Ballpark food working against kids’ health
For many families, much of summer revolves around youth baseball. Days and nights are spent at Little League and Babe Ruth diamonds for countless games and practices all over the country. While baseball promotes an active lifestyle for kids, a recent study of youth baseballers suggests that some of the game’s positives might be undone by the food environments at the ballparks that families frequent.
Researchers from Wake Forest University recently studied the foods eaten by players and family members during 12 games at a youth baseball field in North Carolina. The players were boys 8 to 11 years old on six teams.
The observational study found that most snacks were high-calorie food items, including French fries, candy and cookies. Most beverages were sugar-sweetened. Nearly 90 percent of food and beverage items purchased were from the concession stand.
“If you look over the menu at a typical ballpark, youth or professional, there are very few items that would truly qualify as ‘healthy’,” says Tarah Hoffman, a registered dietitian at Advocate South Suburban Hospital in Hazel Crest, Illinois. “Ballpark food is part of the baseball experience, but people need to be mindful of the effects of too many ballpark meals over the course of a season.”
Hoffman recommends that parents pack healthy snacks such as fresh fruit and vegetables for the diamond. She also says to bring plenty of water to reduce trips to the concession stand for sugary sodas.
For those who do choose to eat off the concession stand menu, Hoffman says that there are ways to eat relatively healthy.
“Many concession stands now offer a grilled chicken sandwich option, which is a delicious and healthy alternative to higher calories and fat choices such as cheeseburgers and bratwursts,” she says. “For kids, you might consider snacks such as frozen yogurt or yogurt parfaits, which are showing up in some parks, instead of ice cream and cotton candy.”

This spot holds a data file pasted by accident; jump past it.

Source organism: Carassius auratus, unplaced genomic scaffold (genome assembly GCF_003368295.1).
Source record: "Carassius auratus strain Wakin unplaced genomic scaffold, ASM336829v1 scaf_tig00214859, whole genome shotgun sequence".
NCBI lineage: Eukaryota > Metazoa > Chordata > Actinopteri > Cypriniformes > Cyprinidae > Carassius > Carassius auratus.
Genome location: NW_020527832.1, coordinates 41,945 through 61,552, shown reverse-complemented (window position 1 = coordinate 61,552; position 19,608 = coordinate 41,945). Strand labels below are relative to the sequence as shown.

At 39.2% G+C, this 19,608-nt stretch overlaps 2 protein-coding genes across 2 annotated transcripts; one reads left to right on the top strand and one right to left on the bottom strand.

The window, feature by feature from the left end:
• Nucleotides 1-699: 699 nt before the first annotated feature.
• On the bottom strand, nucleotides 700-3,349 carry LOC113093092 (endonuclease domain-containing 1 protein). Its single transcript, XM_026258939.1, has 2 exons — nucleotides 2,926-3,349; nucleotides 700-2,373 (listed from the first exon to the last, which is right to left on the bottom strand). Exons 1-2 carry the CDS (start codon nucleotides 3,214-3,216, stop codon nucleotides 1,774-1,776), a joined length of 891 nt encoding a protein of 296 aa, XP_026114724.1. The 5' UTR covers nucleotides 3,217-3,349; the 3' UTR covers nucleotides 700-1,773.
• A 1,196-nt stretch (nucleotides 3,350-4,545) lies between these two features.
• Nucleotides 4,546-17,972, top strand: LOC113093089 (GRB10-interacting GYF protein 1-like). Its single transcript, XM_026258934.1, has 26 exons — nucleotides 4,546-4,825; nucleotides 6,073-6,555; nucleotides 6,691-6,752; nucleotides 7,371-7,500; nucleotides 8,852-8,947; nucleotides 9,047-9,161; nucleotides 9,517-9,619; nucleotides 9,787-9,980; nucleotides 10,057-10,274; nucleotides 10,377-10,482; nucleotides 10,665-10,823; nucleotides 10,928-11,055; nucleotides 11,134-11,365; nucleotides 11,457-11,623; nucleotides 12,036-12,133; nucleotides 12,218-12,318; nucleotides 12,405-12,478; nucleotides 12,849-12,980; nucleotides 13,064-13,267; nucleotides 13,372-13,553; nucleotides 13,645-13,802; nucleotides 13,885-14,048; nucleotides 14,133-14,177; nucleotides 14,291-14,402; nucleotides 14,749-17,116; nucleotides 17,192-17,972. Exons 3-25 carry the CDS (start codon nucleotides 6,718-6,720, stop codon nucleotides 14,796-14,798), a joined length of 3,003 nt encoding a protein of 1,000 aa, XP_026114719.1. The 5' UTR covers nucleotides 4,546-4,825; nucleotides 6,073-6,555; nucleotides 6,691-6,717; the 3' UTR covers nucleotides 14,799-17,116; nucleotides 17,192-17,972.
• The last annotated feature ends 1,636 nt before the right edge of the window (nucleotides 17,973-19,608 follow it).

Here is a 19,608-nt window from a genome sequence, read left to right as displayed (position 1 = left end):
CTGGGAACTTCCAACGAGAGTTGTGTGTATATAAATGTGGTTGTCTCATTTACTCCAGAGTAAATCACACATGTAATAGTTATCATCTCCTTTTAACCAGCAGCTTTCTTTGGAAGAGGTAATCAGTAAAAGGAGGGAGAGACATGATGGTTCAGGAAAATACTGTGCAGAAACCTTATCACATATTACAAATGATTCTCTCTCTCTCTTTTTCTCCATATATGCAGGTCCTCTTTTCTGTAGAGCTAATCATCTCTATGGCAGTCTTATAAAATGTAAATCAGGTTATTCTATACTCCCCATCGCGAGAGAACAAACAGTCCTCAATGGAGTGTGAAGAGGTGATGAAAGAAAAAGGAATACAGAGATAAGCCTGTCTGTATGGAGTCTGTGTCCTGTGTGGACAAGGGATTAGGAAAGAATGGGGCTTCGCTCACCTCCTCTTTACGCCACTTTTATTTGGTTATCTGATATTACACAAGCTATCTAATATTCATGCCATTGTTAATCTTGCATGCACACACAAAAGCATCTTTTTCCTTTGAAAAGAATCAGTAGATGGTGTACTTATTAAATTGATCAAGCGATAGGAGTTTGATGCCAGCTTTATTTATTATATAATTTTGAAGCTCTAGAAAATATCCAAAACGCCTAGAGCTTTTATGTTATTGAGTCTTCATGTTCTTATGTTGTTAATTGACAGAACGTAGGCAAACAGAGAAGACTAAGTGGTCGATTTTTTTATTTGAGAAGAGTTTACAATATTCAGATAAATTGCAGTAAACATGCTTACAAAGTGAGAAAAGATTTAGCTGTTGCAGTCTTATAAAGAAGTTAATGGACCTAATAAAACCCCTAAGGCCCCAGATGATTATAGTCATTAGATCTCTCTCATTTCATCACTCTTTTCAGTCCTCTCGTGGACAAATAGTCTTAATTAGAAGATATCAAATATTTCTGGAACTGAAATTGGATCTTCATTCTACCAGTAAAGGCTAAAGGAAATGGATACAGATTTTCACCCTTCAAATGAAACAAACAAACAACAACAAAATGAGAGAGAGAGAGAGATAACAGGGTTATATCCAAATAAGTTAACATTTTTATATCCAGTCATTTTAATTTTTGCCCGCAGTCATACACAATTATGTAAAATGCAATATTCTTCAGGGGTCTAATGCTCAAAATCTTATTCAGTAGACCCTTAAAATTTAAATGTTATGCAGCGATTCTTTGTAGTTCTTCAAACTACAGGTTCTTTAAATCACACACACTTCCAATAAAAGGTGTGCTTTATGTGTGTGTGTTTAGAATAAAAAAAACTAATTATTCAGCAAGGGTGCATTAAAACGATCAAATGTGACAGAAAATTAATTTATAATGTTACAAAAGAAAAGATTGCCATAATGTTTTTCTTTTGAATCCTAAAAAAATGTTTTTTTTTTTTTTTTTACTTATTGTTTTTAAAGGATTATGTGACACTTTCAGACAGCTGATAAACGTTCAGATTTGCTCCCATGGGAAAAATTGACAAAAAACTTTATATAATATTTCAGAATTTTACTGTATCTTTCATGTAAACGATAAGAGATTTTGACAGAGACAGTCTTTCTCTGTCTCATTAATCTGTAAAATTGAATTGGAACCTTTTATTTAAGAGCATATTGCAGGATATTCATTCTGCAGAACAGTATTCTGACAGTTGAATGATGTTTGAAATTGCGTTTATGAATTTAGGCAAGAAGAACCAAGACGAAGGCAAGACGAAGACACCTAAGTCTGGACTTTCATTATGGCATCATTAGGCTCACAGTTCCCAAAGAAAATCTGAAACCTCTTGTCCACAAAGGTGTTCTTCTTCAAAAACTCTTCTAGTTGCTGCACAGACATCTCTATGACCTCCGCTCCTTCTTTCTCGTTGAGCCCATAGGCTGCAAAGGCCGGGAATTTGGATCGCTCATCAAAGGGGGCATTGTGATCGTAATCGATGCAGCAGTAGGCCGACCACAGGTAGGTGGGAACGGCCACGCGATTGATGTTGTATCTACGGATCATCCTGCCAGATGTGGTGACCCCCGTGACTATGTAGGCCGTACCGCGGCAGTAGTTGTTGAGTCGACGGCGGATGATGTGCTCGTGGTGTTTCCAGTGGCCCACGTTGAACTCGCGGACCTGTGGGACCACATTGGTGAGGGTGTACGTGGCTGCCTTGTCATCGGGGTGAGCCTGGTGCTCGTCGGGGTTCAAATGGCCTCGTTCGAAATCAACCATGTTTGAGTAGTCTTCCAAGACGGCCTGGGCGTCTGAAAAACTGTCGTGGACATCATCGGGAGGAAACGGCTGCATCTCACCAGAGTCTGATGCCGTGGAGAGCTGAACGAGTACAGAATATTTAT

The Wake Forest study team says that this study is the first step in exploring the question of whether children and families attending youth sporting events may be increasing their risk for being overweight or obese as a result of chronic unhealthy food behaviors associated with sports participation.
Enjoying the physical activity of baseball and the ballpark experience with the family is important, says Hoffman. But, so is making healthy choices that may impact everyone’s health and wellness for years to come.
“Exercise and family time spent at ballgames are wonderful things that baseball offers,” she says.”But, people need to stay conscious of how their time away from the family table can affect everyone’s nutrition.”
About the Author
Nate Llewellyn, health enews contributor, is a manager of public affairs at Advocate Medical Group. Nate began his career as a journalist and builds daily on his nearly 20 years of writing experience. He spends most of his free time following his wife to their two sons’ various activities.
Must be a slow day news day . . . . . we saw a very similar article on this same website just a month or so ago. The article is written, with quotes from Tarah Hoffman, like the world is going to end. Again, if I eat “healthy” at home and a work, why can’t I live a little by indulging in a hot dog, nachos and a root beer?
It would be great if ball fields would offer healthy alternatives or at least let people bring their own snacks in. I have 2 girls that play softball, and one of them has multiple food allergies. We often have to eat in our car because several facilities won’t allow us to bring in our own food. It should be easy enough for them to offer things like string cheese and fruit cups in 100% juice. I don’t mind them having the other options available for people who want to indulge, but when you’re eating at a ballpark 5-6 days/week there needs to be other options available. When you have a child who is allergic to gluten, corn, soy, egg, and cinnamon, there are often no safe options at all.